Bushmeat hunting threatens mammal populations and ecosystems, poses food security threat
CORVALLIS, Ore. — The ongoing decline of more than 300 species of animals is having significant environmental impacts and posing a food security threat for millions of people in Asia, Africa and South America, according to the first global assessment of the hunting and trapping of terrestrial mammals.
Species of large wild ungulates, primates and bats are threatened primarily by unregulated or illegal hunting, according to data collected by the International Union for the Conservation of Nature (IUCN), a nongovernmental organization.
Researchers concluded that only bold changes and political will can diminish the possibility of humans consuming many of the world's wild mammals to the point of extinction.
An international team led by William Ripple, distinguished professor of ecology at Oregon State University, analyzed data on the IUCN Red List to reach their findings, which were published today in Royal Society Open Science, a professional journal.
The animals at risk range from large (grey ox, Bactrian camels, bearded and warty pigs) to small (golden-capped fruit bat, black-bearded flying fox and Bulmer's fruit bat). Hunting endangers more primate species – 126, including the lowland gorilla, chimpanzee, bonobo and many species of lemurs and monkeys – than any other group.
Populations of other species are declining and similarly threatened. Javan and black rhinoceroses, tapirs, deer, tree kangaroos, armadillos, pangolins, rodents and large carnivores are all hunted or trapped for meat, medicine, body parts, trophies or live pets.
Scientists reviewed IUCN data on 1,169 of the world's terrestrial mammals that are listed as threatened with extinction. These animals represent 26 percent of all mammals for which data exist to determine whether or not they are endangered.
Forests, grasslands and deserts in the developing world are now lacking many species of wild animals and becoming "empty landscapes," the authors wrote in their study.
The researchers suggested five broad steps for effectively addressing the threat:
- Laws could be changed to increase penalties for poaching and illegal trafficking and to expand protected habitats for endangered mammals.
- Property rights could be provided to communities that benefit from the presence of wildlife.
- Food alternatives can help shift consumption to more sustainable species, especially protein-rich plant foods.
- Education could help consumers in all countries understand the threats to mammals that are hunted or trapped.
- Assistance in family planning could help relieve pressure on wildlife in regions where women want to delay or avoid pregnancy.
The researchers suggest that, to curb this overhunting crisis, more logistical and financial support will be needed from the richer, developed countries.
"Our analysis is conservative," said Ripple. "These 301 species are the worst cases of declining mammal populations for which hunting and trapping are clearly identified as a major threat. If data for a species were missing or inconclusive, we didn't include it.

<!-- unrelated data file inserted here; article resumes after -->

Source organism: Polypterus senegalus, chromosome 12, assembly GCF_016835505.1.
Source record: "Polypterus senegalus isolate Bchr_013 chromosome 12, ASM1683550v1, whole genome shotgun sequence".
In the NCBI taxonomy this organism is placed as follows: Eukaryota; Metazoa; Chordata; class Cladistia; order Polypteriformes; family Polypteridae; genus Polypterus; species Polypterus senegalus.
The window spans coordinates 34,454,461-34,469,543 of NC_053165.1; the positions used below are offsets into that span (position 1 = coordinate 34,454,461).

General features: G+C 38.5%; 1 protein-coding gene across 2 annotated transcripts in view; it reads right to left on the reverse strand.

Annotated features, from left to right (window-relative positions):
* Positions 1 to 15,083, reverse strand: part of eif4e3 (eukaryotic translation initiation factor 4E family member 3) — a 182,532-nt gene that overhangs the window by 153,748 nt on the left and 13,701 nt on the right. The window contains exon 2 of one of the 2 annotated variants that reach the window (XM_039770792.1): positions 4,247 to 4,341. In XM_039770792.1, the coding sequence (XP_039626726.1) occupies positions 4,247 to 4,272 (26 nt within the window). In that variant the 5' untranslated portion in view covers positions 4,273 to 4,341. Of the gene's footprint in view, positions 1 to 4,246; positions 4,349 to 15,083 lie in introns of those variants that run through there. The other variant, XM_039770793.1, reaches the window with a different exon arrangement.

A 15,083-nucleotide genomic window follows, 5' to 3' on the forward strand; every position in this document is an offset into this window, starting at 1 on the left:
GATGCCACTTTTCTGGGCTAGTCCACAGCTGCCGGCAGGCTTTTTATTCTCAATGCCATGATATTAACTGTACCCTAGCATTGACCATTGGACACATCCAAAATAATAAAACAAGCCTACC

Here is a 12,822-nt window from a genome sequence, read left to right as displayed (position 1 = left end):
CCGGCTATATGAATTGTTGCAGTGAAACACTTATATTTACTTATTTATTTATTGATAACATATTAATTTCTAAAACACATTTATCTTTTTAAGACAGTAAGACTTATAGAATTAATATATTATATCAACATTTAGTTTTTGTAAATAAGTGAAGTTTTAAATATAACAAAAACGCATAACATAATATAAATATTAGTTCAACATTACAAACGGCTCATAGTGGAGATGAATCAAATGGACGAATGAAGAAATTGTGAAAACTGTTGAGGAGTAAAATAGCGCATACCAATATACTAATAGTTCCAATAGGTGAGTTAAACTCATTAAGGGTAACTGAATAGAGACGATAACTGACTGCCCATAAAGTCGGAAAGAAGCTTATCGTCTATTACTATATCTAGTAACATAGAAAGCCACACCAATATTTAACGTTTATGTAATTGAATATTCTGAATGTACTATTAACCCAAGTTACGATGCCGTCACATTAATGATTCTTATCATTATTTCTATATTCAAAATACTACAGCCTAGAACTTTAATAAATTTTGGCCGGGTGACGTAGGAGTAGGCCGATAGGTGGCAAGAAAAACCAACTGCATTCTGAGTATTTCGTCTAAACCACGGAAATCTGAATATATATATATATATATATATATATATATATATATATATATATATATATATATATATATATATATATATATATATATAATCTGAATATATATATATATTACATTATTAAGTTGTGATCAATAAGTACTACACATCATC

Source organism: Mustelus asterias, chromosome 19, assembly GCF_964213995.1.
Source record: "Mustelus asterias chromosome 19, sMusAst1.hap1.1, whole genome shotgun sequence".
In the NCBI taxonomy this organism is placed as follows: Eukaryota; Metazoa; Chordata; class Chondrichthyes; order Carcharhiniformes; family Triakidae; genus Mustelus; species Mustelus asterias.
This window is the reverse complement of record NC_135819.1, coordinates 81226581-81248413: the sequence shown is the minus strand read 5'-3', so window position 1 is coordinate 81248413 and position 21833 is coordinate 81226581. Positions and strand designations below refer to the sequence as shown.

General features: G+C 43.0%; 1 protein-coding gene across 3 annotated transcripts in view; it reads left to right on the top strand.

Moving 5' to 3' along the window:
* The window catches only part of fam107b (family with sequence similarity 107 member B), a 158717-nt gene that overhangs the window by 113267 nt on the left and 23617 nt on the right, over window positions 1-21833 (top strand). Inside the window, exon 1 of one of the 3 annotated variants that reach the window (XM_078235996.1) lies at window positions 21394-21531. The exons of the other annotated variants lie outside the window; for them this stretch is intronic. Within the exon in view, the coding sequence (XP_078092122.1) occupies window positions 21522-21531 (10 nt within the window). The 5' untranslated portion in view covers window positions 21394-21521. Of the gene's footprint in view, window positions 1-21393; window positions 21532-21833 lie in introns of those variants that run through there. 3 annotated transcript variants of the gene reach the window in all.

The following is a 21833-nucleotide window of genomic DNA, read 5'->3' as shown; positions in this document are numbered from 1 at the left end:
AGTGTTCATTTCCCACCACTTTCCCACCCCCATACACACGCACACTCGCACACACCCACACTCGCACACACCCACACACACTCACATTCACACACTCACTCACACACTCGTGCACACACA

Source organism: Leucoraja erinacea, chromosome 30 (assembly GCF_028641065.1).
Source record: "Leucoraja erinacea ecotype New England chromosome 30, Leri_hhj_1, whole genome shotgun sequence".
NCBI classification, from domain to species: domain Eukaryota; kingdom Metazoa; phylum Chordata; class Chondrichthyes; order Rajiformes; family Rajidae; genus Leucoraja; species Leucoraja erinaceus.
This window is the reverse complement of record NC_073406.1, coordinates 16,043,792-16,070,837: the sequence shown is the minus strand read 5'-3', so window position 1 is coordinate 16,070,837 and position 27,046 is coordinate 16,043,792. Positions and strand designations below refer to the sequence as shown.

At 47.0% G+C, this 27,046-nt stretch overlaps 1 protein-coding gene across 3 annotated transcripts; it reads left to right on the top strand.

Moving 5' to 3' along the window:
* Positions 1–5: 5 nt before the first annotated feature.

"Our goal is to raise awareness of this global crisis. Many of these animals are at the brink of extinction. The illegal smuggling in wildlife and wildlife products is run by dangerous international networks and ranks among trafficking in arms, human beings and drugs in terms of profits."
People across much of the globe depend on wild meat for part of their diets, the researchers noted. For example, they wrote, "an estimated 89,000 metric tons of meat with a market value of about $200 million are harvested annually in the Brazilian Amazon, and exploitation rates in the Congo basin are estimated to be five times higher…." Loss of these mammals could affect the livelihoods of millions of people, the researchers said.
Overhunting of mammals is concentrated, they added, in countries with poorer populations. As hunters find it harder to feed their families, it is likely they will switch to less preferred species, migrate, or suffer from malnutrition and disease.
Not all wild meat is consumed for subsistence, the researchers noted. Much of it is sold in markets and as delicacies in urban restaurants. In 2010, another team of scientists found that about five tons of bushmeat are smuggled weekly in tourist luggage through the Charles de Gaulle airport in Paris.
Large carnivores and herbivores (bigger than 10 kilograms or 22 pounds) comprise a small percentage of all mammals listed but tend to be impacted more severely by overhunting, the researchers reported. By dispersing seeds and controlling smaller animals such as rodents, large animals have significant impacts on the environment.
The loss of large mammals could lead to long-lasting ecological changes, including overpopulation of prey, higher disease risks and the loss of benefits for humans, the researchers said. The scientists found that 57 species of even-toed ungulates (such as hippopotamus, wild yak, camel, marsh deer) larger than 10 kilograms are threatened by hunting.
Smaller mammals play crucial roles in dispersing seeds, pollinating plants and controlling insects. The largest group of mammals under 1 kilogram (about 2 pounds) threatened by hunting is comprised of 27 species of bats.
Ripple has led international collaborations to analyze the status and ecological effects of large animals. Co-authors on this project include researchers at Oregon State University, Stanford University, the University of California Santa Barbara and universities in Gabon, the U.K., Sweden, South Africa, Brazil and Australia.